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*To*: kbunter@metz.une.edu.au*Subject*: Re: editing outliers*From*: Arthur Gilmour <gilmoua@ornsun.agric.nsw.gov.au>*Date*: Thu, 21 Jan 1999 14:14:20 +1100 (EST)*Cc*: asreml@ram.chiswick.anprod.csiro.au*Reply-To*: Arthur Gilmour <gilmoua@ornsun.agric.nsw.gov.au>*Sender*: asreml-owner@ram.chiswick.anprod.csiro.au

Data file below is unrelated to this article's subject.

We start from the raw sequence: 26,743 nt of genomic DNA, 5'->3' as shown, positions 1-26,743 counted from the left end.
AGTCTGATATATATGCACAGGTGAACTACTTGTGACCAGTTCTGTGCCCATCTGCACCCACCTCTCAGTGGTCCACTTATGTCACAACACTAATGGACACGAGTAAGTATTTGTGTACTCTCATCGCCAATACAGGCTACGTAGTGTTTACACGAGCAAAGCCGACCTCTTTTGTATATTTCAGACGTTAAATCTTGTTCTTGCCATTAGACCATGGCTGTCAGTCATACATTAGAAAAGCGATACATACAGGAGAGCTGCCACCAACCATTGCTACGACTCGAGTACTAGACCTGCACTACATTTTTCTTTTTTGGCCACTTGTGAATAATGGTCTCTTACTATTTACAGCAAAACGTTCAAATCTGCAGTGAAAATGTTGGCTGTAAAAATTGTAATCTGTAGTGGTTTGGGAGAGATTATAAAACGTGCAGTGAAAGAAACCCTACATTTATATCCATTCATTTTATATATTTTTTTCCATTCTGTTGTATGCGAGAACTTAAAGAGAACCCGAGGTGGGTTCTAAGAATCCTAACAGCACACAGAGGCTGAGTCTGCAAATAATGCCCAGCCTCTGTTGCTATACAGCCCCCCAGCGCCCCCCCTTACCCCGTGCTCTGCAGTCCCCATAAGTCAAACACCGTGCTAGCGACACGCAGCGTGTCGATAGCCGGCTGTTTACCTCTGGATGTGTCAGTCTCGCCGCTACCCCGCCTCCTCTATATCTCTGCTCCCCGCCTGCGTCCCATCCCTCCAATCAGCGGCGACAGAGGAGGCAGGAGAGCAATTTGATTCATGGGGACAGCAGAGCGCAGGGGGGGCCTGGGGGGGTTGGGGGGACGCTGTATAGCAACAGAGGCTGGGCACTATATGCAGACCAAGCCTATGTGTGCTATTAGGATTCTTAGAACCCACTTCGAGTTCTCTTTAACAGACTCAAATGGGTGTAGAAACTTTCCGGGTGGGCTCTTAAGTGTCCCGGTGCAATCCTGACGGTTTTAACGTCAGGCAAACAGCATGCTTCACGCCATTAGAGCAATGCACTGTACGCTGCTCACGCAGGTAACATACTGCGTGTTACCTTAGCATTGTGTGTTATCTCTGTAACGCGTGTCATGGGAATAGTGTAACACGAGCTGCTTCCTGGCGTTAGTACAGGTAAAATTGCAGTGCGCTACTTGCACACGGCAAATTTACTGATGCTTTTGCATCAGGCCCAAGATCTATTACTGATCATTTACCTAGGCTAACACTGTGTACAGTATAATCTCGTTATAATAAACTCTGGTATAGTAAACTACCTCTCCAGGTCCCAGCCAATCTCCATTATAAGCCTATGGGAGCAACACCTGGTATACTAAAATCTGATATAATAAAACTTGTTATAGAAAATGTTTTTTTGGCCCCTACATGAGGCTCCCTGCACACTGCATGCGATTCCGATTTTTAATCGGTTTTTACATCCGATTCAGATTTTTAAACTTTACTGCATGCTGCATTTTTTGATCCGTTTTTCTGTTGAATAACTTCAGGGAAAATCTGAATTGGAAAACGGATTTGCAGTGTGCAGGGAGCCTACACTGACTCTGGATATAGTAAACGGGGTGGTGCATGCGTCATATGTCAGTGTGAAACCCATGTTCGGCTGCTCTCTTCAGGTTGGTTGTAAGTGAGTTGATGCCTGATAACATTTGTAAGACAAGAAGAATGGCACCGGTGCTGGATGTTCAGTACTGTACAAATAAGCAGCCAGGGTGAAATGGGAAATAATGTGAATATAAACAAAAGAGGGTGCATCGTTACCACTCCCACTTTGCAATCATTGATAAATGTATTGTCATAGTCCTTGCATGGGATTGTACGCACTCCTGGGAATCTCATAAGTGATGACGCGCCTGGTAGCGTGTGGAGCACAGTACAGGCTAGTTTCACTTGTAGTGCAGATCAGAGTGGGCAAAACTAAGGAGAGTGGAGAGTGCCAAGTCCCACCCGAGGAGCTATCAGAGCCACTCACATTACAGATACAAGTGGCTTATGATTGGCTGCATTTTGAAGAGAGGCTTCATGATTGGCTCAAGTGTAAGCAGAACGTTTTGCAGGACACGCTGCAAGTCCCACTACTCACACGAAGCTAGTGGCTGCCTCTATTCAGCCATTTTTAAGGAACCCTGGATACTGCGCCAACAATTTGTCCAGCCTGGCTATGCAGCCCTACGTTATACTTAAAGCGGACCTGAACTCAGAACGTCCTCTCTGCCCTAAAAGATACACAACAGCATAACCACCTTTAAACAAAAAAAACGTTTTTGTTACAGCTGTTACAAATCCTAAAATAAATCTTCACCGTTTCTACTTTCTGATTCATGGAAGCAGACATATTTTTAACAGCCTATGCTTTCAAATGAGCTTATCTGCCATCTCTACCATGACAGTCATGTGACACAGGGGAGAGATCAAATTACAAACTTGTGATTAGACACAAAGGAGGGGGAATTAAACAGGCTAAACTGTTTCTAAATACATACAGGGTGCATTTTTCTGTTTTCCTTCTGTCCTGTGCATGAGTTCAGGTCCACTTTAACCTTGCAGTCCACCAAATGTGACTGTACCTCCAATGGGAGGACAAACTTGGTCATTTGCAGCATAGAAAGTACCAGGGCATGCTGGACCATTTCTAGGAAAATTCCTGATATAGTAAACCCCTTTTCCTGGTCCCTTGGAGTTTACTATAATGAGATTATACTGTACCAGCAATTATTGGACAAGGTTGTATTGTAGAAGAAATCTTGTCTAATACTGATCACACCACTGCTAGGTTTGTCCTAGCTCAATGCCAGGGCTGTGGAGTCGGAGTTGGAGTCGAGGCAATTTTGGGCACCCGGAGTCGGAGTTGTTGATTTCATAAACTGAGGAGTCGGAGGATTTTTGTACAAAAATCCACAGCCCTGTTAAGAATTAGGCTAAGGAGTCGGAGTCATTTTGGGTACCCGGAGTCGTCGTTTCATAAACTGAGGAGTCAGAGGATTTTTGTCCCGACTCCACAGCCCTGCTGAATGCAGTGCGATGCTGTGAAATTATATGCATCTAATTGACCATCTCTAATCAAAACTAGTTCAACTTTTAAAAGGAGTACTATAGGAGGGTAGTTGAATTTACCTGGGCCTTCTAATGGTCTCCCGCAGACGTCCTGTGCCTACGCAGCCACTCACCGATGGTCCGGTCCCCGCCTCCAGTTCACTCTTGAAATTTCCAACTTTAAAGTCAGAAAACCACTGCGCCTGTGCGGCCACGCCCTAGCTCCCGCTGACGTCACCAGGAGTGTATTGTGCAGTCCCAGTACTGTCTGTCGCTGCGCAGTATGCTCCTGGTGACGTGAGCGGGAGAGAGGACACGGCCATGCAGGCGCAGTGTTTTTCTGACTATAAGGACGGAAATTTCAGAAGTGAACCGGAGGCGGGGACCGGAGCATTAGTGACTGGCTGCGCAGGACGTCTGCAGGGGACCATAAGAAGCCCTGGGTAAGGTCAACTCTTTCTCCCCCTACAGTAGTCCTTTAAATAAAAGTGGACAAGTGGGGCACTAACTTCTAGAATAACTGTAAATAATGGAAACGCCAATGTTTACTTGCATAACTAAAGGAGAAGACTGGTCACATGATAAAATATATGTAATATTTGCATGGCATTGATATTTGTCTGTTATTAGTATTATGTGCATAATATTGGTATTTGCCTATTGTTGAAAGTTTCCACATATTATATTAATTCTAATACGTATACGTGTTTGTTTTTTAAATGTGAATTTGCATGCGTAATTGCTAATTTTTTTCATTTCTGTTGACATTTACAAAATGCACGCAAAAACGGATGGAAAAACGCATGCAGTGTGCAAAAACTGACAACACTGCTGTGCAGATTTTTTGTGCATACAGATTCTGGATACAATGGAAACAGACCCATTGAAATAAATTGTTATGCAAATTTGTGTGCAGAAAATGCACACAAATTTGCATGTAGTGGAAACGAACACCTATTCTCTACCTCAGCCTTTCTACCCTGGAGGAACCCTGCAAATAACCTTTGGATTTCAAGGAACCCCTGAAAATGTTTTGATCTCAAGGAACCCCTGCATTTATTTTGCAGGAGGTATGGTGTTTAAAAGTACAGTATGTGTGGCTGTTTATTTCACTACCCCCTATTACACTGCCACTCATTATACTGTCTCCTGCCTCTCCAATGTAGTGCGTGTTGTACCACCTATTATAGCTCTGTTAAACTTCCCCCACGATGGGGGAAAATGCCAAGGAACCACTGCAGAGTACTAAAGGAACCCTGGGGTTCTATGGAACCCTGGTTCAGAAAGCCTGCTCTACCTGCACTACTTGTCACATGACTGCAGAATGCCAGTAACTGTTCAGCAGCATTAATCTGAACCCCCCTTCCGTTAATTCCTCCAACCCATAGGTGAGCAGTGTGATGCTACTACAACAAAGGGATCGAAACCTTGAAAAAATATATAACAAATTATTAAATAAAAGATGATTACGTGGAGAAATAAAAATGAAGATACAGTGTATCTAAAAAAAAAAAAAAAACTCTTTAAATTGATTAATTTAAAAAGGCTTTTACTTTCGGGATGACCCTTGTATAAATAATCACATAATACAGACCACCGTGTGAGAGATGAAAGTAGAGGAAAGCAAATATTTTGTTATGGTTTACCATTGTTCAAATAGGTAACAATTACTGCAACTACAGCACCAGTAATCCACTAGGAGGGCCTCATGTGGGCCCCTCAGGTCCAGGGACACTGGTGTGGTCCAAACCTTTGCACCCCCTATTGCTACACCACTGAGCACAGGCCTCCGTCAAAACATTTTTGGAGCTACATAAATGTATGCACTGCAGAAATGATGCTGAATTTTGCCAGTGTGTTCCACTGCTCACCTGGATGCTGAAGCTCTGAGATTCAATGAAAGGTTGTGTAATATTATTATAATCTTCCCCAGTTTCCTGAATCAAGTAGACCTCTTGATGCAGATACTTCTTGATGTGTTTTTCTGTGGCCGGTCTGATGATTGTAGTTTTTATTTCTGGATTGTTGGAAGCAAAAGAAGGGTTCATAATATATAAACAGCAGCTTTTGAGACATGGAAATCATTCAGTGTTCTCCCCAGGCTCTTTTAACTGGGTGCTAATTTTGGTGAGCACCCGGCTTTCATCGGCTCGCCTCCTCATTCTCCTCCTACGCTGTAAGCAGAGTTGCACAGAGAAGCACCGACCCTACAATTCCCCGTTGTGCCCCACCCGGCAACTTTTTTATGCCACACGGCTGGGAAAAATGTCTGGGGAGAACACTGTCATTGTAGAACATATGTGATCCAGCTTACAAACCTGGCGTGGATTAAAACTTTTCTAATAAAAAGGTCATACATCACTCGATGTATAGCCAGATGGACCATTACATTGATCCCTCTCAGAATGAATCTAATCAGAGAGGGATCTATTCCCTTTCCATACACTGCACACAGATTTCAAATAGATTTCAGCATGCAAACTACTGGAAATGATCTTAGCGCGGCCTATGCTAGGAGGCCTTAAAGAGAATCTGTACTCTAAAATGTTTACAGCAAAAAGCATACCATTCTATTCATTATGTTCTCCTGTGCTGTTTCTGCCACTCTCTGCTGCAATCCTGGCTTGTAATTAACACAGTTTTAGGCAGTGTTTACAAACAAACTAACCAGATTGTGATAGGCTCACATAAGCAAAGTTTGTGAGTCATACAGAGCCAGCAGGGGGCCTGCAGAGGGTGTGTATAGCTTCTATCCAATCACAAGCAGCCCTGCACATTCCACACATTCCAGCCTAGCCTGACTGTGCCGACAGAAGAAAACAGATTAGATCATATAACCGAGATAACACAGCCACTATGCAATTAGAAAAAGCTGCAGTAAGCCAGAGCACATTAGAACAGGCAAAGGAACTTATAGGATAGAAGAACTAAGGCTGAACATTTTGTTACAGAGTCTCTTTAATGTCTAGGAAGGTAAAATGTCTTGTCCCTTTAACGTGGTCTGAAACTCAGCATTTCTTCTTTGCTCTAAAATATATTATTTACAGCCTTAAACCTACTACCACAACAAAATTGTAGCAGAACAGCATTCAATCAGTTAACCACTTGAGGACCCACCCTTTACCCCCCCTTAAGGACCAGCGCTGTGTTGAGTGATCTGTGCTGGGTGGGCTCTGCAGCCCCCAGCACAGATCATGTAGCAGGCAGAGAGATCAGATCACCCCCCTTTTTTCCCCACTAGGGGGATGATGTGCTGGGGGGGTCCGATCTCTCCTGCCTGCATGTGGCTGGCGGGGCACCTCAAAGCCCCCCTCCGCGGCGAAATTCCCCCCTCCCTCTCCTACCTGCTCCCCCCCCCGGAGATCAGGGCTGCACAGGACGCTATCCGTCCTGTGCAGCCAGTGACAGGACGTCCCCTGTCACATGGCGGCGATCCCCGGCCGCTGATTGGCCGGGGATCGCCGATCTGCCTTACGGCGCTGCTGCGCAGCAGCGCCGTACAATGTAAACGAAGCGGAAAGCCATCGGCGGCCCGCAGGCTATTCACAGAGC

Dear Kim Best wishes for 1999 > > Hi all, > > I am interested in using asremls feature of identifying outliers to edit my > data - rather than editing my data prior to analyses. So - I thought I > might canvas peoples ideas about what is the most appropriate strategy! > > For example, when you are developing a model for analyses, can you use the > number of outliers as an indication of whether your model is getting better > or worse? (in the absence of R2 values and assuming the same data of course) NO. This would not work because the criterion for detecting outliers would change between models. ASREML takes the average absolute residual and calculates a criterion of 3 standard deviaitons based on that figure and assuming independent nomality. Residuals are however not independent and often not normal. Changing the model would change the criterion so this would not work to assess fit of the model. > > If you know that your raw data values lie within a sensible distribution > (assuming close to normal distribution), should you then remove outliers > based on their residual solutions once you have the appropriate model > established. (What came first - the best model or the identification of > outliers?) ASREML only identifies possible outliers. Such points should not be automatically deleted. They should be investigated and deleted if you conclude that the data value is not a plausible value. If you drop all the 'outliers' and repeat the analysis, you are likely to get further 'outliers' identified. Thus you need to establish the value is implausible. In most cases that really matter, genuine outliers will be evident in the raw data as well as in the residuals. Outliers are easier to detect when there is good replication. Data plots are often useful in determining if a point is an outlier. > > I know the usual approach is to edit your data before analyses based on raw > values and perhaps within levels of fixed effects if things are getting > hairy. However, this editing is usually done with no knowledge of animal > (random) effects, and when you have unbalanced data it seems to me that > using asreml to identify outliers (fitting both fixed and random effects > simultaneously) may be a better option. Otherwise, I would use SAS > facilities for the fixed effect model development, and asreml to include > random effects. > I would just use ASREML but then I am a bit one-eyed. SAS, Genstat and Splus probably have tools like QQ plots to help investigate the normality of the residuals.

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